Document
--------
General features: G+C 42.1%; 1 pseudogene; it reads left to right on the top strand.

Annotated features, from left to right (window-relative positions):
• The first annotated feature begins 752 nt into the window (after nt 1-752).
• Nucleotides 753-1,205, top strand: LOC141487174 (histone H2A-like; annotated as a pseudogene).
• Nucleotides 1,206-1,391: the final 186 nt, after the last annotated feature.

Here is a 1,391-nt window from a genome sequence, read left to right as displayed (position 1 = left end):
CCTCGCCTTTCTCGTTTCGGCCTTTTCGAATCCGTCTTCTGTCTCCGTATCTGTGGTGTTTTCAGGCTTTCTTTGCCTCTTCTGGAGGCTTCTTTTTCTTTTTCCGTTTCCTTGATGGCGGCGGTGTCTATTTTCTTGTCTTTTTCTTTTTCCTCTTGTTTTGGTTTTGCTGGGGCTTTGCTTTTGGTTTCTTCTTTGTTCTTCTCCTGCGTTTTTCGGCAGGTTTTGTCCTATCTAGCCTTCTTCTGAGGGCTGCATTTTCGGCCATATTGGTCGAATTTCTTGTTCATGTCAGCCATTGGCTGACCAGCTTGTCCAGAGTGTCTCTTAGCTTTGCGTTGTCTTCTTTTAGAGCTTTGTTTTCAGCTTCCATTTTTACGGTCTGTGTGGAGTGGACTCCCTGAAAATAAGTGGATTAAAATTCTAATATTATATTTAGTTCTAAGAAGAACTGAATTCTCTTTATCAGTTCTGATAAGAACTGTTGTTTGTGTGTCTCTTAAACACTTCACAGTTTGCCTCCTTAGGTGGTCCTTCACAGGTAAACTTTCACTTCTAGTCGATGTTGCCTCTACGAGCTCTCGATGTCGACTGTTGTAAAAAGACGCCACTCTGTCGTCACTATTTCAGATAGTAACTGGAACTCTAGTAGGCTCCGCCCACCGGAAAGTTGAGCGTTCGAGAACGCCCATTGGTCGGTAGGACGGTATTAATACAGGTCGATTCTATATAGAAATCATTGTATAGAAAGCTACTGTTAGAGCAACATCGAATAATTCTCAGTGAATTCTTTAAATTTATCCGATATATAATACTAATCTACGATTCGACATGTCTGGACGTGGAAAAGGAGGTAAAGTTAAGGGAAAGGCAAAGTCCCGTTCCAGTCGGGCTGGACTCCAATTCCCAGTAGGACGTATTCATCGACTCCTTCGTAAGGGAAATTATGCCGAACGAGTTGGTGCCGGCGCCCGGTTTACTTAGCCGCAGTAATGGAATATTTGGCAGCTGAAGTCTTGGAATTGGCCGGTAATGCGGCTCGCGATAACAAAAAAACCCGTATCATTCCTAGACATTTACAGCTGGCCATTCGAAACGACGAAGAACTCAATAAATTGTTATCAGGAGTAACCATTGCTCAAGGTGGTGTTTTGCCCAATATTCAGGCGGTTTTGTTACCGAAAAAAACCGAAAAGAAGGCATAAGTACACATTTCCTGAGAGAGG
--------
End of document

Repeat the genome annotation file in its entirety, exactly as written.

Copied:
General features: G+C 42.1%; 1 pseudogene; it reads left to right on the top strand.

Annotated features, from left to right (window-relative positions):
• The first annotated feature begins 752 nt into the window (after nt 1-752).
• Nucleotides 753-1,205, top strand: LOC141487174 (histone H2A-like; annotated as a pseudogene).
• Nucleotides 1,206-1,391: the final 186 nt, after the last annotated feature.

Here is a 1,391-nt window from a genome sequence, read left to right as displayed (position 1 = left end):
CCTCGCCTTTCTCGTTTCGGCCTTTTCGAATCCGTCTTCTGTCTCCGTATCTGTGGTGTTTTCAGGCTTTCTTTGCCTCTTCTGGAGGCTTCTTTTTCTTTTTCCGTTTCCTTGATGGCGGCGGTGTCTATTTTCTTGTCTTTTTCTTTTTCCTCTTGTTTTGGTTTTGCTGGGGCTTTGCTTTTGGTTTCTTCTTTGTTCTTCTCCTGCGTTTTTCGGCAGGTTTTGTCCTATCTAGCCTTCTTCTGAGGGCTGCATTTTCGGCCATATTGGTCGAATTTCTTGTTCATGTCAGCCATTGGCTGACCAGCTTGTCCAGAGTGTCTCTTAGCTTTGCGTTGTCTTCTTTTAGAGCTTTGTTTTCAGCTTCCATTTTTACGGTCTGTGTGGAGTGGACTCCCTGAAAATAAGTGGATTAAAATTCTAATATTATATTTAGTTCTAAGAAGAACTGAATTCTCTTTATCAGTTCTGATAAGAACTGTTGTTTGTGTGTCTCTTAAACACTTCACAGTTTGCCTCCTTAGGTGGTCCTTCACAGGTAAACTTTCACTTCTAGTCGATGTTGCCTCTACGAGCTCTCGATGTCGACTGTTGTAAAAAGACGCCACTCTGTCGTCACTATTTCAGATAGTAACTGGAACTCTAGTAGGCTCCGCCCACCGGAAAGTTGAGCGTTCGAGAACGCCCATTGGTCGGTAGGACGGTATTAATACAGGTCGATTCTATATAGAAATCATTGTATAGAAAGCTACTGTTAGAGCAACATCGAATAATTCTCAGTGAATTCTTTAAATTTATCCGATATATAATACTAATCTACGATTCGACATGTCTGGACGTGGAAAAGGAGGTAAAGTTAAGGGAAAGGCAAAGTCCCGTTCCAGTCGGGCTGGACTCCAATTCCCAGTAGGACGTATTCATCGACTCCTTCGTAAGGGAAATTATGCCGAACGAGTTGGTGCCGGCGCCCGGTTTACTTAGCCGCAGTAATGGAATATTTGGCAGCTGAAGTCTTGGAATTGGCCGGTAATGCGGCTCGCGATAACAAAAAAACCCGTATCATTCCTAGACATTTACAGCTGGCCATTCGAAACGACGAAGAACTCAATAAATTGTTATCAGGAGTAACCATTGCTCAAGGTGGTGTTTTGCCCAATATTCAGGCGGTTTTGTTACCGAAAAAAACCGAAAAGAAGGCATAAGTACACATTTCCTGAGAGAGG